News

Singapore Airlines aircraft loses power mid-flight

27 May 2015 by Clement Huang

A Singapore Airlines (SIA) aircraft bound for Shanghai last weekend experienced a loss of power in both of its engines mid-flight.

In response to an enquiry by Business Traveller Asia-Pacific, SIA vice president, public affairs, Nicholas Ionides acknowledged the accident.

“Flight SQ836, operated by an Airbus A330-300, was bound for Shanghai from Singapore on 23 May 2015 when it encountered bad weather at 39,000 feet, about three-and-a-half hours after departure,” said Ionides.

Flightradar24, an online flight tracker that monitors air traffic in real time, reported that the sudden loss of power caused SQ863 to descend to just 13,000 feet before the crew was able to restart the engines. However, Ionides clarified that this was done so intentionally.

“Both engines experienced a temporary loss of power, although one engine returned to normal operations almost immediately. The pilots followed operational procedures to restore normal operation of the second engine by putting the aircraft into a controlled descent, before climbing again.”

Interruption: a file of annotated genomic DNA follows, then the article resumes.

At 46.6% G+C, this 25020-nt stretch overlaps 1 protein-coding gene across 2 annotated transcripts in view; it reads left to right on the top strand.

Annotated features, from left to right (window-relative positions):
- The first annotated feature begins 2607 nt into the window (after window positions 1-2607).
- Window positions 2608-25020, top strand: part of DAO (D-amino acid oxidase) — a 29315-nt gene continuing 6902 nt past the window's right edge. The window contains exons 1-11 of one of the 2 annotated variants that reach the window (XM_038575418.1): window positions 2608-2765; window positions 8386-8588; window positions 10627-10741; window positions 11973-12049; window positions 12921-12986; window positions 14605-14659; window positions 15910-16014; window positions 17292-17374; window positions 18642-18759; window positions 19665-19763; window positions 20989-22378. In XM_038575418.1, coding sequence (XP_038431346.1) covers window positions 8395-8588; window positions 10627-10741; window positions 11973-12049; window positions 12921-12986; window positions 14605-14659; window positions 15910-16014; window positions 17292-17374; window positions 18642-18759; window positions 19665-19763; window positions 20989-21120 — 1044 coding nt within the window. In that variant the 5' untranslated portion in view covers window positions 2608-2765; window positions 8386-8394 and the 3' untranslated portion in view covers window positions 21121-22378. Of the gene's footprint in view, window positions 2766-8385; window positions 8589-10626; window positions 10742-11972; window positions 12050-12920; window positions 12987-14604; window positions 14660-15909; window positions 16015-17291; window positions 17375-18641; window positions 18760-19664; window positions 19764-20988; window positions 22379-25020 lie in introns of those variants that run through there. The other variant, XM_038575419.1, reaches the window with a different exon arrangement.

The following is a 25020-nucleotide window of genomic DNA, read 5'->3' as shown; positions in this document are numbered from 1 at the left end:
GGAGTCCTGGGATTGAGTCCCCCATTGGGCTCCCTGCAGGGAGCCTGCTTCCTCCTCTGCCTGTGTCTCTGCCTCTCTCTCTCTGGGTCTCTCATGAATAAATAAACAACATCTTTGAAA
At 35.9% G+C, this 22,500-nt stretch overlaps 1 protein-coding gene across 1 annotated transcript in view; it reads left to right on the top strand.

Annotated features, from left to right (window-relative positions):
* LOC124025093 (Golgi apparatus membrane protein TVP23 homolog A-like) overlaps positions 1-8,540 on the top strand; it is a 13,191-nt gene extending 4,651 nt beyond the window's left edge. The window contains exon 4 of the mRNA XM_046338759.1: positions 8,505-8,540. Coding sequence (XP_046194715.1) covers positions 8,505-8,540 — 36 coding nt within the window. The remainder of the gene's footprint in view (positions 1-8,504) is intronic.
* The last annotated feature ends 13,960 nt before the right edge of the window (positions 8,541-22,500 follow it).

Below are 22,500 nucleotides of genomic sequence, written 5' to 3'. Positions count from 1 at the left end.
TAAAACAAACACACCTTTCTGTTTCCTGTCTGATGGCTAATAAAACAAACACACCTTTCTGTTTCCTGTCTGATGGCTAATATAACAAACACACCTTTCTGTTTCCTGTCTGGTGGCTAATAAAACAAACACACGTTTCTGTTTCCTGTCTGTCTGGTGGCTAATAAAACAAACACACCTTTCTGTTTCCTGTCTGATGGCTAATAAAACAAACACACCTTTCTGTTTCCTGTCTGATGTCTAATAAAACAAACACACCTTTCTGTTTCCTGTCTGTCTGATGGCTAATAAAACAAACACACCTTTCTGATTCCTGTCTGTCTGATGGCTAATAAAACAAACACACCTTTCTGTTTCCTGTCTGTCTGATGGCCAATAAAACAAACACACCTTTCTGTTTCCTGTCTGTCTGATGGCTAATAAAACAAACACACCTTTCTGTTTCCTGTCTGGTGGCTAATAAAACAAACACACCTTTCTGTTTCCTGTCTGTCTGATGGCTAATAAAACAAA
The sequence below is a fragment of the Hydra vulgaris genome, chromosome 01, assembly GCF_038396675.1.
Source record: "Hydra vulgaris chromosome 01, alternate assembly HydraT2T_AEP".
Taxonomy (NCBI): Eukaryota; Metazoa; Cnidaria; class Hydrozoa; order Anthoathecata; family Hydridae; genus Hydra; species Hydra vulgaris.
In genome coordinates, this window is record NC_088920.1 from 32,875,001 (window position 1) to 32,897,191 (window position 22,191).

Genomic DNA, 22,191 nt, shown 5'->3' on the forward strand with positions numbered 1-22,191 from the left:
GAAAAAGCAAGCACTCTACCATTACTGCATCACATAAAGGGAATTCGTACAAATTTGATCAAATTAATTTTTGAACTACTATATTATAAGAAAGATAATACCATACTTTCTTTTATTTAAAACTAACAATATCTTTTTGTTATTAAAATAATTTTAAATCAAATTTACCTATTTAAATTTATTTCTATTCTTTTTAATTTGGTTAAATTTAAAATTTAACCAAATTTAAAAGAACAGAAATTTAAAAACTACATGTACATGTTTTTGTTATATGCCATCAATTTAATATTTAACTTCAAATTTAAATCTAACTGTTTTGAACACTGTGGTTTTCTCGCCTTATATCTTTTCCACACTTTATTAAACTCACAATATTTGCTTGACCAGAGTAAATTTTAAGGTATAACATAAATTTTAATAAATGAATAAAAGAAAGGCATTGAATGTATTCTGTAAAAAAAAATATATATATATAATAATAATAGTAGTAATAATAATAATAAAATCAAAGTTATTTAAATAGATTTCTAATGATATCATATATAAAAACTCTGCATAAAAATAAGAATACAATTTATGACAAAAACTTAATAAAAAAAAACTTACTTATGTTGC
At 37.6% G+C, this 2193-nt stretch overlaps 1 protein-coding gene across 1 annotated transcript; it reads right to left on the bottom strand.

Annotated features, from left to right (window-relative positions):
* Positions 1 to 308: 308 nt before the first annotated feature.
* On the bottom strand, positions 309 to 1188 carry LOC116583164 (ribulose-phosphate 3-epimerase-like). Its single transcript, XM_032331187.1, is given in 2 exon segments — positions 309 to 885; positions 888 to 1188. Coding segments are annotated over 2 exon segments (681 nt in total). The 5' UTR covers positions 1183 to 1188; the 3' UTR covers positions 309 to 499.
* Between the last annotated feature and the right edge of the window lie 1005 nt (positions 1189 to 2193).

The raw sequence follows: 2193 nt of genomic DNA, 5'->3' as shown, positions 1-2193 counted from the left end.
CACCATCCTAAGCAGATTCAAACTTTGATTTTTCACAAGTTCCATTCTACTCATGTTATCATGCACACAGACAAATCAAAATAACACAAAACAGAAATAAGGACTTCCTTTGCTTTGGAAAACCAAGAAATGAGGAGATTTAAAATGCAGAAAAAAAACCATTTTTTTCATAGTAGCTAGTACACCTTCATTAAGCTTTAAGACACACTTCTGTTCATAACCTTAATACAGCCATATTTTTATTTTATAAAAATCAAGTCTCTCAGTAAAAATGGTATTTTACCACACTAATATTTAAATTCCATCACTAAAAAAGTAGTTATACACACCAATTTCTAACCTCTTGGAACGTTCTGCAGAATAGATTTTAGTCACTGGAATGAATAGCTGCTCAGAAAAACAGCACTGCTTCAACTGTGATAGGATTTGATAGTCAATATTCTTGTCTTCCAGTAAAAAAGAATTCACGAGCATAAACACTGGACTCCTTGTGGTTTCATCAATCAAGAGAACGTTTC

SOURCE: Flightradar24; purple line indicates location of incident

According to the flight map, the incident took place just south of Hong Kong, which has experienced bad weather in the past week.

Heavy downpours led to the red rainstorm warning being hoisted last Thursday, while the more severe black signal was in force for over an hour yesterday.

The rainstorms brought air travel to a standstill over the weekend, with the South China Morning Post reporting earlier this week that thousands of passengers were affected.

Upon restoring power, SQ863 continued on its intended flight course towards Shanghai, where Ionides confirmed that it went through a series of tests. However, the cause could not be determined.

“The flight continued to Shanghai and touched down uneventfully at 2256 local time. There were 182 passengers and 12 crew on board. The engines were thoroughly inspected and tested upon arrival in Shanghai with no anomalies detected. We are reviewing the incident with Rolls-Royce and Airbus," he said.

This incident evokes memories of a similar occurrence in 1982, when a Boeing 747 aircraft operated by British Airways lost power to all four engines while flying through a cloud of volcanic ash in West Java, Indonesia. Flight BA9 was able to eventually glide past the ash cloud, and restart its engines again.

For more information, visit singaporeair.com

Clement Huang

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